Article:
The Misery of Women: Liminality of Gender Roles in Stephen King’s Misery


  • Hollie Catherine McDonnell Mary Immaculate College


There was no Annie because Annie had not been a goddess at all, only a crazy lady who had hurt Paul for reasons of her own…The hole opened and Paul stared through at what was there, unaware that his fingers were picking up speed…unaware that he was weeping. (King 2017, 416, 420)

The purpose of this paper, which focuses on Stephen King’s Misery, is to contrast the liminal, mental space that Paul inhabits during the writing process to the physical, horror space of Annie’s home that he is entrapped in. Through this contrast of spaces and transitions from idea to script, and patient to captor, the idea of liminality and becoming will be demonstrated. By analysing the role of Annie as both lover of the literary world created by Paul, and the ‘maniac’ that has captured him in her home, the issue of the female presence in liminality, as well as the transformation of the creative process, will be discussed. As liminality is ‘understood as transition and transgression’ it has ‘becomes a valuable tool for the interpretation of literature’ (Bergmann 2017, 479). In this context, it demonstrates not only the emotional and mental transition made by those who suffer trauma and horrific events – such as Paul – but also the movement from submissive to tormented captor in Annie.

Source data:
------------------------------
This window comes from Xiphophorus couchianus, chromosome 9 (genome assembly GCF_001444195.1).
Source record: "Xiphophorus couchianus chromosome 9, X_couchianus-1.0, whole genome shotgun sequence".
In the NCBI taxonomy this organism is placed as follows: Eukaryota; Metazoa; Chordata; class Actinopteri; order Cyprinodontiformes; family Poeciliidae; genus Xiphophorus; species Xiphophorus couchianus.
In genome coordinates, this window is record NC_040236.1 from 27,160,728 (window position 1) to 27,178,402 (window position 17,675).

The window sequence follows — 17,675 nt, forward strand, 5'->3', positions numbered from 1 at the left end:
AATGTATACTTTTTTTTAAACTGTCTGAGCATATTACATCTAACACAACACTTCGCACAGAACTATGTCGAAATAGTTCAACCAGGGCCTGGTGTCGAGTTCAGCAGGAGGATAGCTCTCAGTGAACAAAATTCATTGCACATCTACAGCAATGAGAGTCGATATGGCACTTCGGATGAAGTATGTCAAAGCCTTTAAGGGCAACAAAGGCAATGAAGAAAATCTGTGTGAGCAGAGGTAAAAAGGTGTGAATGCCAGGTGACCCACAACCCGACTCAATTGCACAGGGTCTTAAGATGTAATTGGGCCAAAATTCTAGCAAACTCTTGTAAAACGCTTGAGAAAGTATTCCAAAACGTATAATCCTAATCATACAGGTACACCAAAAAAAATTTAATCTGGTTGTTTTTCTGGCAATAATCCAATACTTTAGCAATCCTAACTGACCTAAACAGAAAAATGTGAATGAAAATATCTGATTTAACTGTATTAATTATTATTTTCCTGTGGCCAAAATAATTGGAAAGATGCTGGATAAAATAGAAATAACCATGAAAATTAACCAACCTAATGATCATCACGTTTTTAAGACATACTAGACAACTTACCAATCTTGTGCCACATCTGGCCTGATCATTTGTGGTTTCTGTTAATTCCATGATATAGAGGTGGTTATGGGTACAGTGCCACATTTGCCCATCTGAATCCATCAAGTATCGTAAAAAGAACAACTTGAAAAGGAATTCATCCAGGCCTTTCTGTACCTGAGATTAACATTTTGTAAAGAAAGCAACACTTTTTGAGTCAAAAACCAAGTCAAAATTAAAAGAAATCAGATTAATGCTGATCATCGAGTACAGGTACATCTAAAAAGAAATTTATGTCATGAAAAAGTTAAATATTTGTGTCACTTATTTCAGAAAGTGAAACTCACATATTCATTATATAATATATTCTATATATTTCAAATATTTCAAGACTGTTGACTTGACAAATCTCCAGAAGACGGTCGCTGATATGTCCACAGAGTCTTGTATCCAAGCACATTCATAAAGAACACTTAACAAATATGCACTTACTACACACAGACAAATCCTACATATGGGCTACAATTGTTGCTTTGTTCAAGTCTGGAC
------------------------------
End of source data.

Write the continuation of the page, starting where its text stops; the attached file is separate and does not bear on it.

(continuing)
In a feminist understanding, the role of Annie is especially applicable to the concept of liminality and the space of her own home where she continuously transitions between a submissive, avid fan of Paul’s writing, and sadistic tormentor. She eventually does complete the transition into the ‘crazed female’, becoming something Paul fears even after he has killed her. Her matriarchal, female qualities of caring for Paul and adoring his writing become twisted and disturbed as Paul continues to ‘make mistakes’ or upsets her in different ways (Keesey 2002, 54). She transitions from submissive female, performing in the role of caretaker, to the dominating, powerful role of a violent kidnapper. This uncertainty and unpredictable change in Annie is juxtaposed with the creative space that Paul enters as he writes, sometimes producing excellent work but also producing writing that Annie disapproves of. She becomes not only the one who controls his medication and survival, but also his writings and creative environment.

            In conclusion, the theory of liminality and of transformative spaces and marginal characters - the writer and world creator that is Paul and the anti-social madness of Annie – are contrasted here between the two characters and their roles of power within the text.